Ancient treasures: the importance of studying the past

Tim Miles

Tim is the Editor of the Innovate My School Magazine. Before joining Innovate, he worked for five years in the software industry, occupying every role from tea-making technical support specialist to programmer and project director. He writes about a range of subjects, including education, technology, history and religion.

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Politicians often remind us that we live in a modern world. A modern world, they say, requires a modern approach.

The first statement - that we live in a modern world - is so obvious that one is tempted to accept the second as equally self-evident, when in fact it is not.

The fact that a thing or idea is new or recent (which is all "modern" means) does not necessarily make it better than something older.

Of course, those in power want us to think that it does, because they want to bring in their own new ideas, or have recently done so. For them, admitting the superiority of an older way of doing things would mean conceding that there is no need for their new ideas (and no need for us to pay for them) or that the ideas they recently introduced have failed.

So they don't admit it. Instead they try to trick us into thinking that newer is always better: they use words such as modern and progressive as if they were synonymous with good; they scorn opponents for wanting to "turn back the clock", as if doing so would be unquestionably bad.

This is simply contemporary wisdom looking out for itself. Yet it is hard to contemplate the pre-modern world without feeling smug - or at least snug. Our superior comfort - which is due largely to science, a field in which newer does usually mean better - is another thing that tempts us to presume that newer is always better, that modern means good.

If we make this presumption, whether influenced by contemporary wisdom or comfort, it becomes easy to devalue the study of the past: to dismiss subjects like history and classics as outdated and irrelevant.

To do so would be rash. Even the staunchest modernist would surely agree that to avoid repeating the mistakes of the past it is necessary to know what they were. It is equally obvious that we can learn from history's success stories. 2000 years ago, Augustus Caesar united muddy and illiterate barbarians across all of Europe under a single cultural and political identity, ushering in four centuries of unity and prosperity under a central dictatorship, which eventually collapsed beneath the weight of its over-popularity. That was real social cohesion. Centuries before the internet, the mass media and even the printing press, Augustus built a reality that is beyond the modern Eurocrat's wildest dreams.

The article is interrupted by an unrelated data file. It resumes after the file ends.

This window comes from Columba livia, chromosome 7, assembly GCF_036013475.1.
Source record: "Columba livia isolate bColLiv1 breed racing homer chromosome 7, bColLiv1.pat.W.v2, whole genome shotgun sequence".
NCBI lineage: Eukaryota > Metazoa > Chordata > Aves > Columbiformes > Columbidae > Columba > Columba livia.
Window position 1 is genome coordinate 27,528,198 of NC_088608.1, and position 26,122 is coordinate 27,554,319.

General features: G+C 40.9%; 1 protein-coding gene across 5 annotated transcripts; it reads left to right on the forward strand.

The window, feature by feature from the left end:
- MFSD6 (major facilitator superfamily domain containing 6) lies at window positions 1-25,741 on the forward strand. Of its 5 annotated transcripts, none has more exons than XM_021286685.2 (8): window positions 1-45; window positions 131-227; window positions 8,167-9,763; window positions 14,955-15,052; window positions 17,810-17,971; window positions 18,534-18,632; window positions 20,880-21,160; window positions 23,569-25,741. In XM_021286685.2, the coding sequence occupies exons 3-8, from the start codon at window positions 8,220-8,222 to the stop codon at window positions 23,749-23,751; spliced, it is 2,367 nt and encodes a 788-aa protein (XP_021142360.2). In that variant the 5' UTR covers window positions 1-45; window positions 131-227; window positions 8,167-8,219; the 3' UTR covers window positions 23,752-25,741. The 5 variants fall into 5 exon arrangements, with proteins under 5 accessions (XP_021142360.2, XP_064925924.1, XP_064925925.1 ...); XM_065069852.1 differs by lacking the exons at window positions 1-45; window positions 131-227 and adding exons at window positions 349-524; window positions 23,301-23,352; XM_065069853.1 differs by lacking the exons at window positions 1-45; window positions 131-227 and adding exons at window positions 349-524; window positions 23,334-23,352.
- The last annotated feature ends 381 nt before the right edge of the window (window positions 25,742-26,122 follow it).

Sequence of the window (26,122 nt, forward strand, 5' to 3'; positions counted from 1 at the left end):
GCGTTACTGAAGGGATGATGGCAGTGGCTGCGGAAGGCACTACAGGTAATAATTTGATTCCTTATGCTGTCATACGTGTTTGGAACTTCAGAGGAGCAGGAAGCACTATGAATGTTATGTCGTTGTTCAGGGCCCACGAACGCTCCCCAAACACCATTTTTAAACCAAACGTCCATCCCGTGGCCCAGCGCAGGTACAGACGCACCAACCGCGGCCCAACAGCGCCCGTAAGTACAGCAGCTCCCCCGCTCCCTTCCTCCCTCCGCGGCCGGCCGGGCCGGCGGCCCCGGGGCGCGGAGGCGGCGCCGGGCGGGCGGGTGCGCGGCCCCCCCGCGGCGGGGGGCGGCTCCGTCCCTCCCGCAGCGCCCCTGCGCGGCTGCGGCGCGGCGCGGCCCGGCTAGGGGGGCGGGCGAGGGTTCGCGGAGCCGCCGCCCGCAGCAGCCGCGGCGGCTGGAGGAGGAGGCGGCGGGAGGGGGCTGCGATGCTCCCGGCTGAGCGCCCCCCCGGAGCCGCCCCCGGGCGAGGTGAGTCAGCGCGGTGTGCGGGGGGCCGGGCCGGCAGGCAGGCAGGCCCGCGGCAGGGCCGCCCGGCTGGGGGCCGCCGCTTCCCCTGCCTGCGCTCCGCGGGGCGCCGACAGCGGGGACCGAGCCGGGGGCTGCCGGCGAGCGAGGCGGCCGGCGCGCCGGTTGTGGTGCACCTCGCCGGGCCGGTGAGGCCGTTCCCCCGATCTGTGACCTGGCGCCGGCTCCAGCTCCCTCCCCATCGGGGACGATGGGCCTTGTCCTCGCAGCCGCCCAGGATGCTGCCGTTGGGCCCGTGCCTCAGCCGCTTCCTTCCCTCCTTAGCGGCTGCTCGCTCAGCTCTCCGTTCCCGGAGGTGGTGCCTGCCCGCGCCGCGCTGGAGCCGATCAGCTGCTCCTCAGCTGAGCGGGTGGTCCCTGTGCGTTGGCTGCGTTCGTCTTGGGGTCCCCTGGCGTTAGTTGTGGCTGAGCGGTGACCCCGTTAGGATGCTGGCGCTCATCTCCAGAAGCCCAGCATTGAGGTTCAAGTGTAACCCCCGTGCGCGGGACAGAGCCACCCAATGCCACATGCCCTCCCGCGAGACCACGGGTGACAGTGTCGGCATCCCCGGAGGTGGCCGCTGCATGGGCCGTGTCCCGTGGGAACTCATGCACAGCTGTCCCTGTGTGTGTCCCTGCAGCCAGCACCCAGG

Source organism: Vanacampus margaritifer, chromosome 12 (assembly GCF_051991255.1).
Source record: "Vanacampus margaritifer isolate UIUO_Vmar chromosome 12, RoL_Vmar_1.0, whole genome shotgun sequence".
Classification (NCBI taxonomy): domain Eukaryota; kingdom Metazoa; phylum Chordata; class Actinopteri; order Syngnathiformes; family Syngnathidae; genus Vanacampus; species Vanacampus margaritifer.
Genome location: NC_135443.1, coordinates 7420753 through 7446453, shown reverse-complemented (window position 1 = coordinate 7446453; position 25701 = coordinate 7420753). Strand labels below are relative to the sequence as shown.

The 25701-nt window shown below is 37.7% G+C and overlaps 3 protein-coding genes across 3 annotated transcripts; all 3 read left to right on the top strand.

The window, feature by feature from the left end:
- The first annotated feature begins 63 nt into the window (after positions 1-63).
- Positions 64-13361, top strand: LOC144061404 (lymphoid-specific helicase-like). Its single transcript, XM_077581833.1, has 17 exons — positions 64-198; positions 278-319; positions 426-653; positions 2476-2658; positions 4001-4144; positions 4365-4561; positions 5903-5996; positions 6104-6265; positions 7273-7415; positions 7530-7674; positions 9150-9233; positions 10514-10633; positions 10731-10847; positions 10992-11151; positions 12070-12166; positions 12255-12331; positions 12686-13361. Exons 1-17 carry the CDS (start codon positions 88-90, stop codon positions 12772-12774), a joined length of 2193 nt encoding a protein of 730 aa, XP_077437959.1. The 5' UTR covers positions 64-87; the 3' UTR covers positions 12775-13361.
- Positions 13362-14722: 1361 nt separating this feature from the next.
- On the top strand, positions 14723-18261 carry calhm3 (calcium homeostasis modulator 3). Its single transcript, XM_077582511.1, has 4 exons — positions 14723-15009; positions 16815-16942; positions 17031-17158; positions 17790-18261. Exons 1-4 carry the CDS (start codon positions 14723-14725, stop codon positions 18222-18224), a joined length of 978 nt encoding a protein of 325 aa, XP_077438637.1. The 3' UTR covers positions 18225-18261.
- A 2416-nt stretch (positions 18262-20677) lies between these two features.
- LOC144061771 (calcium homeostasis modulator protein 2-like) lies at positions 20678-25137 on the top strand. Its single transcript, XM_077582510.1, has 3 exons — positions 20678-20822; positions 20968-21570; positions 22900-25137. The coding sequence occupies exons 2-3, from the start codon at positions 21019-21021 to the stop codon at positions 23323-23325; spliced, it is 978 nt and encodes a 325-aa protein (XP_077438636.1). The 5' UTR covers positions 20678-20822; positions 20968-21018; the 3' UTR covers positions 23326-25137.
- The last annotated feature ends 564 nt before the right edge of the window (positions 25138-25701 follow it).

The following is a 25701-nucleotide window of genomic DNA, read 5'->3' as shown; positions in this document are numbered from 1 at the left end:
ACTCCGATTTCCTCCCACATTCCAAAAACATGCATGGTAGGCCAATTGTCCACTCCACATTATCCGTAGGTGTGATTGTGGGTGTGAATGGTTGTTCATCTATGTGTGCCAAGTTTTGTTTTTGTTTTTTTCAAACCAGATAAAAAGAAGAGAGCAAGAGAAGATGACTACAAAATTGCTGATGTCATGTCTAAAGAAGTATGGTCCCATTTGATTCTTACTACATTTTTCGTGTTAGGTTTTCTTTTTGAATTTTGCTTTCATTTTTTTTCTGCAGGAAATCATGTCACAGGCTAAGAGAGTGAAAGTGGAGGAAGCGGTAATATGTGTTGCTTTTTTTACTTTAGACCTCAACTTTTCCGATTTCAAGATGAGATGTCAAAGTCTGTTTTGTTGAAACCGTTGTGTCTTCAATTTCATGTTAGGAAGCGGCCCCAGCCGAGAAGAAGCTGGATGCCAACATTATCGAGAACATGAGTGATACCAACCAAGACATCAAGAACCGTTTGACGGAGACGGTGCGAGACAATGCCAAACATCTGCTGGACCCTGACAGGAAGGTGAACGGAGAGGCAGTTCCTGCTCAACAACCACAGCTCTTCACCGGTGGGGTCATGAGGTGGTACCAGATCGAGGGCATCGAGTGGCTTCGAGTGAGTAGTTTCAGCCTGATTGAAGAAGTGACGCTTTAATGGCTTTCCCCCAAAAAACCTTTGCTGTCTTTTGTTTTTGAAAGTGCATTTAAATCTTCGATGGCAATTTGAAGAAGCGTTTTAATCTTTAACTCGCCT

Indeed, the past can inspire and instruct in ways the modern world simply cannot. Consider the warrior-king Henry V, bloodied sword in hand, battling bravely for honour and glory. Fast-forward to our modern leaders, who fight by leaking emails and lunching journalists. Imagine Edward III lying about his expenses. Compare the war of ideas between Burke and Paine with the cliché-addled political “debates” of today; Alfred's burghs with Cameron's Big Society; the economic insights of Adam Smith with those of Ed Balls; the tragedies of Shakespeare with the tragedy of EastEnders.

King Alfred the Great observed that “in the midst of prosperity, the mind is elated, and in prosperity a man forgets himself; in hardship he is forced to reflect on himself”. Our modern comforts and relative prosperity have made us soft and insipid. History is the realm of heroes.

And it is even more.

A person's history includes not just all that he has seen and done, but everything that he has felt, learnt and thought - everything that really makes him who he is. Without it he would be merely a creature of fashion and pleasure, living always for the moment and lasting only that long.

It is the same for a culture. Though tangible reminders endure – in architecture, traditions, literature and music – a culture truly exists only in the minds of its people. What they do not know of their culture's history will not remain part of their culture. Even the most stunning spires, profound poems and solemn ceremonies will become meaningless if the people who inherit them have no knowledge of the events that shaped them.

Ignorant of their culture's history, those people will be at the mercy of the few who know it well and see in it obstacles to their own designs. A man who does not know the history of habeas corpus or the Black Rod will not object (he may not even notice) as they are brushed out of time. He will see the scrapping of foppish traditions, and only realise what has truly been lost when it is too late.

Studying history is more than a way to learn from the mistakes and successes of the past. It is more than a way into a top university. It is more, even, than a way to unlock the thrilling stories of our greatest ancestors. It is the only way to understand the culture we have inherited, to develop a sense of fellowship with those who share it, and to recognise our responsibility to preserve and improve it for ourselves and our descendants.

Those looking for ways to innovate in schools should consider the history of the word itself: all the way back to its Latin root, innovare. Then they should renew the teaching of history, and restore it to the forefront of every child's education. Science awe-inspiringly shows our world as a pale blue dot on a vast cosmic canvas. History should show the present as a tiny island in the oceans of time. We should not limit our children's minds to this one quiet island - however comfortable it may be - but take them on voyages of wisdom and wonder across the high seas of history.

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